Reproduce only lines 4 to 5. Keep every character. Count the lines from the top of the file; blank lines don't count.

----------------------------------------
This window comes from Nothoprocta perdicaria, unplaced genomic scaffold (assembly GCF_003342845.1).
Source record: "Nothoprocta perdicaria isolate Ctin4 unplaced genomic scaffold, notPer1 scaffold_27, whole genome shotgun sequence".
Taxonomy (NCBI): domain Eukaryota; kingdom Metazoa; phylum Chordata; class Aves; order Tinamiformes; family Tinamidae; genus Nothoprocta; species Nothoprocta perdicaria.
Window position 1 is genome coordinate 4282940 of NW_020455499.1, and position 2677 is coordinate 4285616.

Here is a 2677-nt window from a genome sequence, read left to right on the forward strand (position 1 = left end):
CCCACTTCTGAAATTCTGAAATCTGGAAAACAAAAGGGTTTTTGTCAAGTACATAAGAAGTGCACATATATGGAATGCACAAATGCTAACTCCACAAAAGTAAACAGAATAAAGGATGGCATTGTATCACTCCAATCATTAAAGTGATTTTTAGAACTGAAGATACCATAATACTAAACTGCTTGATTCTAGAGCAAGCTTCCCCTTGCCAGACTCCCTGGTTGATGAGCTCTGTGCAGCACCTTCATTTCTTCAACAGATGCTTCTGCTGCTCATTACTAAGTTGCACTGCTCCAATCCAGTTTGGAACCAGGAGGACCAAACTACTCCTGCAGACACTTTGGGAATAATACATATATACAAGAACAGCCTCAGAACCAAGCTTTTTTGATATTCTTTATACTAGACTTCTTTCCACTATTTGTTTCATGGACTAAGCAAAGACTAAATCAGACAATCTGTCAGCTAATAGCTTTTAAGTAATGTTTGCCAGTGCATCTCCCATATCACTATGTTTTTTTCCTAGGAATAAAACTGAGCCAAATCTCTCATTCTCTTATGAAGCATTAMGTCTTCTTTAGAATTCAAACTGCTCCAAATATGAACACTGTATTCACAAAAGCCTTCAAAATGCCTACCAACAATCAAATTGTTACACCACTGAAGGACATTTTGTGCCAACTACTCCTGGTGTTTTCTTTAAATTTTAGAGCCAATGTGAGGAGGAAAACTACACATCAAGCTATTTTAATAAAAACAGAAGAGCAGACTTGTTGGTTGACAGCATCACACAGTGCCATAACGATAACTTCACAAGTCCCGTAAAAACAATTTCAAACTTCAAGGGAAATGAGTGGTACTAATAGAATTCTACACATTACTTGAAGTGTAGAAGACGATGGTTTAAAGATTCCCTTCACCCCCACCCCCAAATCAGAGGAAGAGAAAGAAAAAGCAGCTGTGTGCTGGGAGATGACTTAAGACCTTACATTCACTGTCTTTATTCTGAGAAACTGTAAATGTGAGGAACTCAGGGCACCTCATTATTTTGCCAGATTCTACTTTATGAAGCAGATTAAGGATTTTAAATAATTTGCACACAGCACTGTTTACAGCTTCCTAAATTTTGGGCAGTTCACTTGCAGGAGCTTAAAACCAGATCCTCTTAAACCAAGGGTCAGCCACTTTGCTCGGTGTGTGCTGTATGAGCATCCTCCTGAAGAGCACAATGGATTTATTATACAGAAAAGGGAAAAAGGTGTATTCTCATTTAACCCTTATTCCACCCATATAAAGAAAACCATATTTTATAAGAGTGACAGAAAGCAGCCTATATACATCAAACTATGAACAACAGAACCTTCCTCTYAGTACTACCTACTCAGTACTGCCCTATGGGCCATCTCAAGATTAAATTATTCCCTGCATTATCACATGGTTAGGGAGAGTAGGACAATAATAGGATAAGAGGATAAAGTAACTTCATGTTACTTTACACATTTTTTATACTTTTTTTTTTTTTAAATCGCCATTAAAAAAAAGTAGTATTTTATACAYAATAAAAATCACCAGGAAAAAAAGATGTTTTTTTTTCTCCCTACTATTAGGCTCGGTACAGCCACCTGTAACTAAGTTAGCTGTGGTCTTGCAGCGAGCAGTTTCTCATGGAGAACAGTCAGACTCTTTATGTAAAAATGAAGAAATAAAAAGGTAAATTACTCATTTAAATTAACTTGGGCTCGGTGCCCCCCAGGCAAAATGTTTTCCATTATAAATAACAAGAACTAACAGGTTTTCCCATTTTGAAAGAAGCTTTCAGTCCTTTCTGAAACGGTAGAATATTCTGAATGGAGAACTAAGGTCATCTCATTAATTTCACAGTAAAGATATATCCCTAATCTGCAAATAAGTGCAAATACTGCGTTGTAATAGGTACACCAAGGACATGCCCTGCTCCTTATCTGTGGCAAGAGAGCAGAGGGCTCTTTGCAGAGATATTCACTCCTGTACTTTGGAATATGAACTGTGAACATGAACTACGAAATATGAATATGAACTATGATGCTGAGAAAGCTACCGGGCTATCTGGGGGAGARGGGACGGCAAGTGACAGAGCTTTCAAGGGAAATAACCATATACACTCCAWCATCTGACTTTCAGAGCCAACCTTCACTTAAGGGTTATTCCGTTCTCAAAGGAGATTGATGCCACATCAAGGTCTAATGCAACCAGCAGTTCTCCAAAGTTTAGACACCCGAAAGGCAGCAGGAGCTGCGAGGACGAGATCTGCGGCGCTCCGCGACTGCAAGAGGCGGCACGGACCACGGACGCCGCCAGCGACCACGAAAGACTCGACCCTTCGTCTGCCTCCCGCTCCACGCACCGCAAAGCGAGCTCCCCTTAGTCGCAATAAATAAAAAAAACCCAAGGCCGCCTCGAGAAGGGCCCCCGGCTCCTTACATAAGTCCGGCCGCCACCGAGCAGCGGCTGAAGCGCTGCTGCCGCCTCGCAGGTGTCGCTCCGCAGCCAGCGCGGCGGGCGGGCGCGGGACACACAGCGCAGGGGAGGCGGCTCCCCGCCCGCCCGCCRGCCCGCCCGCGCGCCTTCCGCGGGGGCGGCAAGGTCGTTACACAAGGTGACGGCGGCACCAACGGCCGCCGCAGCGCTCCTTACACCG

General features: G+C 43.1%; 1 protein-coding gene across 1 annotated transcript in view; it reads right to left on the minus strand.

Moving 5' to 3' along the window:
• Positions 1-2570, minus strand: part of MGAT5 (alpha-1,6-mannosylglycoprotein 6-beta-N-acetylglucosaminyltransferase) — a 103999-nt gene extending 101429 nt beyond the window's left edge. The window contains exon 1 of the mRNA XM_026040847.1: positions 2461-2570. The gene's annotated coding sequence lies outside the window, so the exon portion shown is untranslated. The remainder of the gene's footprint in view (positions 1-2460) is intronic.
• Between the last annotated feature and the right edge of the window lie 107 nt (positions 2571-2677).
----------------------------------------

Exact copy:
Window position 1 is genome coordinate 4282940 of NW_020455499.1, and position 2677 is coordinate 4285616.

Here is a 2677-nt window from a genome sequence, read left to right on the forward strand (position 1 = left end):